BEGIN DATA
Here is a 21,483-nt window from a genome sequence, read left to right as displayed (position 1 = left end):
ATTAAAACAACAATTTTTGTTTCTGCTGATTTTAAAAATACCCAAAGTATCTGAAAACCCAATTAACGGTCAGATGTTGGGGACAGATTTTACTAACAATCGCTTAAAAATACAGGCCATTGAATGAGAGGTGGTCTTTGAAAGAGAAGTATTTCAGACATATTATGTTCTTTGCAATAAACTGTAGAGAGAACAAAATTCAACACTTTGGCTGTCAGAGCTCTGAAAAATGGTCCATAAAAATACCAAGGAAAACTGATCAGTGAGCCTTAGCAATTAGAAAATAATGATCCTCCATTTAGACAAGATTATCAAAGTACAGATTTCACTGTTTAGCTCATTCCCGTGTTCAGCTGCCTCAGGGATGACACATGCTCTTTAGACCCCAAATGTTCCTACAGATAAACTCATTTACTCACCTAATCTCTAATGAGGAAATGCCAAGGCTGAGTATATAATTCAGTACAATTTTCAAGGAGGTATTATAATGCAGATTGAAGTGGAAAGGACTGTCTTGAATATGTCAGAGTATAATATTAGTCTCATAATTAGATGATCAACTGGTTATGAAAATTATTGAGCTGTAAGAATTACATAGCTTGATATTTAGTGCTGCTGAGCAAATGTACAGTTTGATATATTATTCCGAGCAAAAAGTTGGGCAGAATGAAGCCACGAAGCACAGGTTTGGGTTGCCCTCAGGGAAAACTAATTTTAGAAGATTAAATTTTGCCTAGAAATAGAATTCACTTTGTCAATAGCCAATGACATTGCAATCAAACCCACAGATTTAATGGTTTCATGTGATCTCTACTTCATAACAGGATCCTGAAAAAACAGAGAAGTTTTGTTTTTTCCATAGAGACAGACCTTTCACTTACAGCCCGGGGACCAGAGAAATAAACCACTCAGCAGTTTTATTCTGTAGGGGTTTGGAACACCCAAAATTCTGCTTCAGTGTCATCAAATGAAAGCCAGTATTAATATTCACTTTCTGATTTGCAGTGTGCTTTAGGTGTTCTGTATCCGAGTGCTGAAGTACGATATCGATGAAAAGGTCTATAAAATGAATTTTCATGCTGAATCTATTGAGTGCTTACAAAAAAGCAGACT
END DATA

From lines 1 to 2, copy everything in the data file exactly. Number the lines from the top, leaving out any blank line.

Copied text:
Here is a 21,483-nt window from a genome sequence, read left to right as displayed (position 1 = left end):
ATTAAAACAACAATTTTTGTTTCTGCTGATTTTAAAAATACCCAAAGTATCTGAAAACCCAATTAACGGTCAGATGTTGGGGACAGATTTTACTAACAATCGCTTAAAAATACAGGCCATTGAATGAGAGGTGGTCTTTGAAAGAGAAGTATTTCAGACATATTATGTTCTTTGCAATAAACTGTAGAGAGAACAAAATTCAACACTTTGGCTGTCAGAGCTCTGAAAAATGGTCCATAAAAATACCAAGGAAAACTGATCAGTGAGCCTTAGCAATTAGAAAATAATGATCCTCCATTTAGACAAGATTATCAAAGTACAGATTTCACTGTTTAGCTCATTCCCGTGTTCAGCTGCCTCAGGGATGACACATGCTCTTTAGACCCCAAATGTTCCTACAGATAAACTCATTTACTCACCTAATCTCTAATGAGGAAATGCCAAGGCTGAGTATATAATTCAGTACAATTTTCAAGGAGGTATTATAATGCAGATTGAAGTGGAAAGGACTGTCTTGAATATGTCAGAGTATAATATTAGTCTCATAATTAGATGATCAACTGGTTATGAAAATTATTGAGCTGTAAGAATTACATAGCTTGATATTTAGTGCTGCTGAGCAAATGTACAGTTTGATATATTATTCCGAGCAAAAAGTTGGGCAGAATGAAGCCACGAAGCACAGGTTTGGGTTGCCCTCAGGGAAAACTAATTTTAGAAGATTAAATTTTGCCTAGAAATAGAATTCACTTTGTCAATAGCCAATGACATTGCAATCAAACCCACAGATTTAATGGTTTCATGTGATCTCTACTTCATAACAGGATCCTGAAAAAACAGAGAAGTTTTGTTTTTTCCATAGAGACAGACCTTTCACTTACAGCCCGGGGACCAGAGAAATAAACCACTCAGCAGTTTTATTCTGTAGGGGTTTGGAACACCCAAAATTCTGCTTCAGTGTCATCAAATGAAAGCCAGTATTAATATTCACTTTCTGATTTGCAGTGTGCTTTAGGTGTTCTGTATCCGAGTGCTGAAGTACGATATCGATGAAAAGGTCTATAAAATGAATTTTCATGCTGAATCTATTGAGTGCTTACAAAAAAGCAGACT